Austin Vesley Director's Chair Interview Mass Appeal

Director’s Chair: Austin Vesely

Mass Appeal’s Director’s Chair turns the lens on the creative minds behind some of the hottest music videos.

Acid Rap smacked the hip hop world across the face when it dropped last April. With intense subject matter and unusual cadences, Chance The Rapper changed the landscape of rap. Since then, Chance has toured with Mac Miller, is scheduled to perform at every major festival, and has co-signs from nearly everyone in the industry. However, Chance’s first award for his achievements comes recently in the form of a MTV Woodie for Best Video for “Everybody’s Something.”

The director behind that video is 23-year-old Austin Vesely. Also from Illinois, the two have collaborated on many videos including “Juice,” “Fuck You Tahm Bout,” and “22 Offs.” In this Director’s Chair we break down their award winning video for “Everybody’s Something.”

Mass Appeal: Where are you from?

Austin Vesely: I’m originally from Hanover, Illinois, but my dad worked for the Army my whole life so I moved a lot. I spent time in Indiana, Oklahoma, Germany, and Iowa.

MA: What was Germany like?

AV: Living in Germany was a huge thing for me growing up. There were certain things I was a little too young to fully appreciate – it was when I was 11 to when I was 13 – but being immersed in a fully new culture made me more pliable and open to people’s differences. That has definitely stuck with me my whole life and made it easier to adapt and keep an open mind in new scenarios. Beyond that it was just a really beautiful country and there was incredible food. I had my first beer there.

MA: What was the first video you remember loving?

AV: My parents bought a copy of Michael Jackson History on VHS when I was really young so I actually had a huge appreciation for music videos early on. MJ had such incredible, cinematic music videos and that really defined the genre for me. “Thriller,” “Beat It,” “Bad,” “Remember the Time,” “The Way You Make Me Feel”; they were all huge videos.

MA: What was your first experience with music videos?

AV: I guess my first actual attempt at a music video was in 2010 when I was 20. My friend Elijah Alvarado was directing a video for a local rapper at his New Year’s Eve party and I helped him shoot it. I then worked with Elijah, Nathan Salter, and Davy Greenberg at Elephilms throughout 2011, and finally made my first music video of my own in September of that year.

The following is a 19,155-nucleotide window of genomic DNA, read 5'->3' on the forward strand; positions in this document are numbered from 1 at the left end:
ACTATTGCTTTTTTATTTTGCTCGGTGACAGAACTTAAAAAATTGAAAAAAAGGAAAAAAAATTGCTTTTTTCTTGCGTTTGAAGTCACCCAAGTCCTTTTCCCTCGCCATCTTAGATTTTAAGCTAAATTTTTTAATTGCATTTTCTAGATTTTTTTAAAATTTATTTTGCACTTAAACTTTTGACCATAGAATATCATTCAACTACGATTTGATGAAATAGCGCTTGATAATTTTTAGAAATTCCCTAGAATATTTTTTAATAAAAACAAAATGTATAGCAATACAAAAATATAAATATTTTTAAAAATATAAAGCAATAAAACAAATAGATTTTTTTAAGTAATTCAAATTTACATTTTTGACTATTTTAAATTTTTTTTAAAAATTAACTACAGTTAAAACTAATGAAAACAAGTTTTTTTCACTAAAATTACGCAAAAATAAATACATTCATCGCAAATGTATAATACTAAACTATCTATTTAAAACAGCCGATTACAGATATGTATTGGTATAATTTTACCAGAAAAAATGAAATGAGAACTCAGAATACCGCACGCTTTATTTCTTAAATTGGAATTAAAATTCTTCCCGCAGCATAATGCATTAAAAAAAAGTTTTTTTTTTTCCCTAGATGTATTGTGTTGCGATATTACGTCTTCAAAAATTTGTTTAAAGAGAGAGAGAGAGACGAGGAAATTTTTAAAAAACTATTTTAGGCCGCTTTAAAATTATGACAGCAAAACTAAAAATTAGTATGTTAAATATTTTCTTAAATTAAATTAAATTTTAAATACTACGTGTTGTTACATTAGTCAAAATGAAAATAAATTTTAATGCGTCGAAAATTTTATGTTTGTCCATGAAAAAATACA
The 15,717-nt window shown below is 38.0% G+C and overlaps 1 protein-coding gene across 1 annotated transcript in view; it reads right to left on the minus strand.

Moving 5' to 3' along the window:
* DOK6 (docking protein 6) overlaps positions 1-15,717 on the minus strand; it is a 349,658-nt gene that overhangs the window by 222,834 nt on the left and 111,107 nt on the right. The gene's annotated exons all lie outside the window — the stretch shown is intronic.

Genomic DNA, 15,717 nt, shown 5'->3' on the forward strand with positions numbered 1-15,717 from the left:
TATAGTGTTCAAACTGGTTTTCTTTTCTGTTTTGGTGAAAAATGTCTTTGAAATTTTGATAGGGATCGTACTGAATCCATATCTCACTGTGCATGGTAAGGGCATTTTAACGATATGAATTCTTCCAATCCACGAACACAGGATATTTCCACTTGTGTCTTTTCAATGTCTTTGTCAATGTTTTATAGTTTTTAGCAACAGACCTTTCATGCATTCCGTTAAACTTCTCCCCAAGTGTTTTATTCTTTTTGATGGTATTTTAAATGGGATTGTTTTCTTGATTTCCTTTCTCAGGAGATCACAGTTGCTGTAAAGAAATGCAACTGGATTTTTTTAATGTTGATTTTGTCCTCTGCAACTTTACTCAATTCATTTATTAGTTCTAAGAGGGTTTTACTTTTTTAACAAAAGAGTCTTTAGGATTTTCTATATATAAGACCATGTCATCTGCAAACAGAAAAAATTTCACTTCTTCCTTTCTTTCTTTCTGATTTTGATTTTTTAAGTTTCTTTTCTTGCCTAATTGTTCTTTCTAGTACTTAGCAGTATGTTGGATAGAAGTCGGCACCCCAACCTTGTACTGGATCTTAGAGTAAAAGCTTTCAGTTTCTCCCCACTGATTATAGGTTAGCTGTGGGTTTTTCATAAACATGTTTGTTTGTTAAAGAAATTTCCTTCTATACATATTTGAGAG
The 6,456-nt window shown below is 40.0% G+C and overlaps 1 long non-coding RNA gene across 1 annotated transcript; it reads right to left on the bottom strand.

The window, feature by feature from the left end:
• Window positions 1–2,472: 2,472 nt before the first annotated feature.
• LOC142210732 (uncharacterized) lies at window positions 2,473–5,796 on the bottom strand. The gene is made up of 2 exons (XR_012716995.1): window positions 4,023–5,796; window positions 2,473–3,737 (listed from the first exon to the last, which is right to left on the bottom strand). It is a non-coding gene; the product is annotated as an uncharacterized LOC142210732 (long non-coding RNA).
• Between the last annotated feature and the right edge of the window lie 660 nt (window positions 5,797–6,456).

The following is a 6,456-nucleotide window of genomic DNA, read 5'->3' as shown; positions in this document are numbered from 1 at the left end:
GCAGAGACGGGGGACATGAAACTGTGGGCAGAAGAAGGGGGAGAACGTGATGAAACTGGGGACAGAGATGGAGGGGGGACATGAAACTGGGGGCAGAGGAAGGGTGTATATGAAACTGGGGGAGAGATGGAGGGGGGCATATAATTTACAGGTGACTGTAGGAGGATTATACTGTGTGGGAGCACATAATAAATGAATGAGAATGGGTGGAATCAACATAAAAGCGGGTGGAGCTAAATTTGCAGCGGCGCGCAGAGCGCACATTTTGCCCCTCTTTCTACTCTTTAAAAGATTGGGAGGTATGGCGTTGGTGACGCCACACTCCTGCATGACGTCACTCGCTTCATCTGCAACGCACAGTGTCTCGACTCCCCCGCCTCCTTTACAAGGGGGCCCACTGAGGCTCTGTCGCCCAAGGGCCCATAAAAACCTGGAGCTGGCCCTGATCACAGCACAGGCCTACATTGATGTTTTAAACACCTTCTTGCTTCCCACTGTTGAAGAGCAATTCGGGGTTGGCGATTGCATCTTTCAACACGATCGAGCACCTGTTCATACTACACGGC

MA: What made you get into making music videos?

AV: I got into making videos as a way to exercise the craft of filmmaking in a real world setting while I was still in school. I attended film school for a few semesters and sometimes placing your passion in an academic setting can kind of crush you, so making music videos was a cool way to balance that out. I kept doing it beyond school because I found these incredible artists that I loved working with, and to continue practicing filmmaking as a career.

MA: When did you meet Chance and how?

AV: I met Chance on the set of my first music video, actually, which is sort of serendipitous. I was shooting “Clear Eyes,” for Nico Segal and Vic Mensa, and Chance dropped by and started bumming all my cigarettes from me.

MA: How did “Everybody’s Something” come about? Was it your treatment or did you work with Chance on it?

AV: “Everybody’s Something” was mainly my treatment, but I had a lot of talks with Chance about what kind of visual content we were going to put into this thing, which was essentially a collage. He and I spent one afternoon grabbing the silhouettes of him on a green screen, and then basically I was camped out in my studio apartment the next couple months scrubbing through and elsewhere to find the rest of the pieces.

MA: What was the goal for that video?

AV: I guess it sounds kind of lofty, but I really wanted to explore the inner space of human consciousness, and the vastness of that. The line “everybody’s somebody’s everything” was my jumping off point, and just considering how one person can be “everything” put a lot of images in my head. The rest sort of followed from there. I wanted there to be the full universe within Chance, as an example of one person containing infinity.

MA: Were there any difficulties in shooting that video?

AV: The whole time I was editing it I thought that I had made something totally useless, and everyone was going to hate it, and it made no sense, but much to my surprise, people were really taken by it. It was an amazing feeling. Sometimes you can’t see the forest for the trees, I guess. At this point it’s the most well-received thing I’ve made, so I guess you’ve gotta trust your instincts over your intellect sometimes.

Austin Vesely doing video shoot

MA: How did it feel to win the MTV Woodie award for Best Video?

AV: It was an incredible, unexpected thing. To be nominated alongside incredible artists was enough, but to wind up with the prize was insane. It was such an honor to be a part of Chance winning his first award, too. We’ve come so far together, and we’ve always had a great time putting out interesting visual content, so winning that with him was one of my proudest moments.

MA: What’s next for you and Chance?

AV: We never really know what’s next until it’s time for that thing to happen, honestly. I got to eat some pizza and kick it with Chance last week and he showed me some new music, so I’m sure we’ll be back in the lab making something wild soon enough. It’s been almost a year since we shot “Everybody’s Something.” A lot has happened in that time and you can expect our next project together to reflect that.


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